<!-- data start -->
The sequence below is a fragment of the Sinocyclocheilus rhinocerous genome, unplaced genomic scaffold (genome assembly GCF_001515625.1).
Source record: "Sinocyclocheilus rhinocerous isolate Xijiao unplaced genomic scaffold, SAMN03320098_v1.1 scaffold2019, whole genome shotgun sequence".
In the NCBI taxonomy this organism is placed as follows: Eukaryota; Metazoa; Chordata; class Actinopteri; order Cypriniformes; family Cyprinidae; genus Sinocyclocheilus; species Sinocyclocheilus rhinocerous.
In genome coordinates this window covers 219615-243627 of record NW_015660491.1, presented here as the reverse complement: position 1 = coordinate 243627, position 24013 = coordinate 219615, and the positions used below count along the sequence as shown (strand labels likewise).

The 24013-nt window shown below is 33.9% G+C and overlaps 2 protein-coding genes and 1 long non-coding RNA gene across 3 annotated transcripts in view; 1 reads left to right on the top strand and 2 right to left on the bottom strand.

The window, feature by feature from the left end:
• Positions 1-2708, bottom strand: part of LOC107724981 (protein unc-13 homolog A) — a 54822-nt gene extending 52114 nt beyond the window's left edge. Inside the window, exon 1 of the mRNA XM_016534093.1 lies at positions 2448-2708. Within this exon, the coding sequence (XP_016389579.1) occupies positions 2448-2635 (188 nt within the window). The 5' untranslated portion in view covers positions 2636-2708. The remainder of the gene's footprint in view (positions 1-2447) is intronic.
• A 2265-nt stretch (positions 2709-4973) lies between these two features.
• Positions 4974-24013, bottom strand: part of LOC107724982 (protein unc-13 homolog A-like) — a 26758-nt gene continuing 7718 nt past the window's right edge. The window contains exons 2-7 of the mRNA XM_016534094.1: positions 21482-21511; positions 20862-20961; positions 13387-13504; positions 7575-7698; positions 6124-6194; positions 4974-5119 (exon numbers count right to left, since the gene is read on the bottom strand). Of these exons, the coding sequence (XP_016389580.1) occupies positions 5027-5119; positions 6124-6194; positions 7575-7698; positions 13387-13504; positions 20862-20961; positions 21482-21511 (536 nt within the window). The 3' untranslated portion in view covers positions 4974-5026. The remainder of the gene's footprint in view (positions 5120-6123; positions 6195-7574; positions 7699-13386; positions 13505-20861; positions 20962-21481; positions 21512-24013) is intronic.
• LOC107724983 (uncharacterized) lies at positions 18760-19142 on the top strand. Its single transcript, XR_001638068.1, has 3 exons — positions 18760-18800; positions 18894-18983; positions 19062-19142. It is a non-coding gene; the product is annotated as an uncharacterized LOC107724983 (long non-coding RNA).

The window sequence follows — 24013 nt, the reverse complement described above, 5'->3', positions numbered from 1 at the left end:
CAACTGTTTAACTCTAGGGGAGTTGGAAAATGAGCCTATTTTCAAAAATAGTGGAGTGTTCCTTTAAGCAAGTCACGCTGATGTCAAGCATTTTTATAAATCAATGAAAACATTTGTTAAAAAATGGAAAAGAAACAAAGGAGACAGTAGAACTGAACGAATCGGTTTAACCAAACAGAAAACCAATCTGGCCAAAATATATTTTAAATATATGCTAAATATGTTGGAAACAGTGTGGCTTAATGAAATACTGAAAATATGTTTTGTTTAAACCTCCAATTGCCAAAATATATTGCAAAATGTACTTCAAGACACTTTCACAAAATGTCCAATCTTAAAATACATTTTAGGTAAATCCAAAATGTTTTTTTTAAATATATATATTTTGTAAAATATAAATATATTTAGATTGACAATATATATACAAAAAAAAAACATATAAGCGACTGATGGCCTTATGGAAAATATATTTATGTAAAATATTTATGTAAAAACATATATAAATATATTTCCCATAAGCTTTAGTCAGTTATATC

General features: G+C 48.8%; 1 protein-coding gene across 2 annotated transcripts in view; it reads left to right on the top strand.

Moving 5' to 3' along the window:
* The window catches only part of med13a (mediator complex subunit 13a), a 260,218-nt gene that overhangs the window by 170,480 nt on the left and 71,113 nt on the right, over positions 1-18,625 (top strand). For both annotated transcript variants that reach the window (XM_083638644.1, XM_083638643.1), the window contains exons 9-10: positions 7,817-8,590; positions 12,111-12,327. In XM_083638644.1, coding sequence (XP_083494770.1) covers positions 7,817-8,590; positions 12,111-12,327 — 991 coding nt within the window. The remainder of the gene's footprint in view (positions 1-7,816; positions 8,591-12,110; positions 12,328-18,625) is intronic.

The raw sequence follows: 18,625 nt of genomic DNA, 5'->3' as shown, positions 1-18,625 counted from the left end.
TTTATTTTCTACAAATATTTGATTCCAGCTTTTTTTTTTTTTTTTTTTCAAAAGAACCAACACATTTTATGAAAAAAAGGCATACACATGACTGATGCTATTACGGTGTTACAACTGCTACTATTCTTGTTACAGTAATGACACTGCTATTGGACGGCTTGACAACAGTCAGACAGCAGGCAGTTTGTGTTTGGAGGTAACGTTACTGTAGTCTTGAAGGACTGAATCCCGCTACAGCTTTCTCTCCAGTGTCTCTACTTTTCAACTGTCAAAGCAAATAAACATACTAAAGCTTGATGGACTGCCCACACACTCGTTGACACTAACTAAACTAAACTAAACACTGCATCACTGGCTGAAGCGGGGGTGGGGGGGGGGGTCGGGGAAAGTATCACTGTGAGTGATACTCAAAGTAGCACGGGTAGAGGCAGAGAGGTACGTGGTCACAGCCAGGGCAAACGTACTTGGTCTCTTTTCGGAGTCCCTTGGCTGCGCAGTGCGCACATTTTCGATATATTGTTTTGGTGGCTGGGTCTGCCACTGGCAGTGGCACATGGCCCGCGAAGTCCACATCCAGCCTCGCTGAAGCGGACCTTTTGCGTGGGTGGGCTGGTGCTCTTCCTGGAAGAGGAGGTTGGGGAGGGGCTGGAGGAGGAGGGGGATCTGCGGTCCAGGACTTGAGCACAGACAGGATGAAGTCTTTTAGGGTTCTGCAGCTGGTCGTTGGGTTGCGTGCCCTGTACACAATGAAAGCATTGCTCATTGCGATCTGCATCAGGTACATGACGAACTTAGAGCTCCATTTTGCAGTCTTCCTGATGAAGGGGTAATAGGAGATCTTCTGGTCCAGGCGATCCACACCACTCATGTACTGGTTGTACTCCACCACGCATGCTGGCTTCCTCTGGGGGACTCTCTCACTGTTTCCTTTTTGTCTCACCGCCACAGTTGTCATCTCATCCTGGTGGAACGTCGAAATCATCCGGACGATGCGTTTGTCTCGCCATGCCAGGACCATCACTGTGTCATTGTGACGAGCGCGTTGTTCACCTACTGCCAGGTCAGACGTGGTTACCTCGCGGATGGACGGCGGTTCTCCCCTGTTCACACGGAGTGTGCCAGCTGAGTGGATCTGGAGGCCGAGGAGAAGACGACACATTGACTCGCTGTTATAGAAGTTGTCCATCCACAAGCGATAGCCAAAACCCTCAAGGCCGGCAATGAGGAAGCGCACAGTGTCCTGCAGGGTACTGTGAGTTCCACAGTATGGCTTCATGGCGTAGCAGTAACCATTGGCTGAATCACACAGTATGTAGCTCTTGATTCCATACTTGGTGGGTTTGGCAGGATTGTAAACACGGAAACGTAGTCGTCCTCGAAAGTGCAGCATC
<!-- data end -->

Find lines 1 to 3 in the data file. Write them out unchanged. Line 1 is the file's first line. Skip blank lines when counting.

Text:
The sequence below is a fragment of the Sinocyclocheilus rhinocerous genome, unplaced genomic scaffold (genome assembly GCF_001515625.1).
Source record: "Sinocyclocheilus rhinocerous isolate Xijiao unplaced genomic scaffold, SAMN03320098_v1.1 scaffold2019, whole genome shotgun sequence".
In the NCBI taxonomy this organism is placed as follows: Eukaryota; Metazoa; Chordata; class Actinopteri; order Cypriniformes; family Cyprinidae; genus Sinocyclocheilus; species Sinocyclocheilus rhinocerous.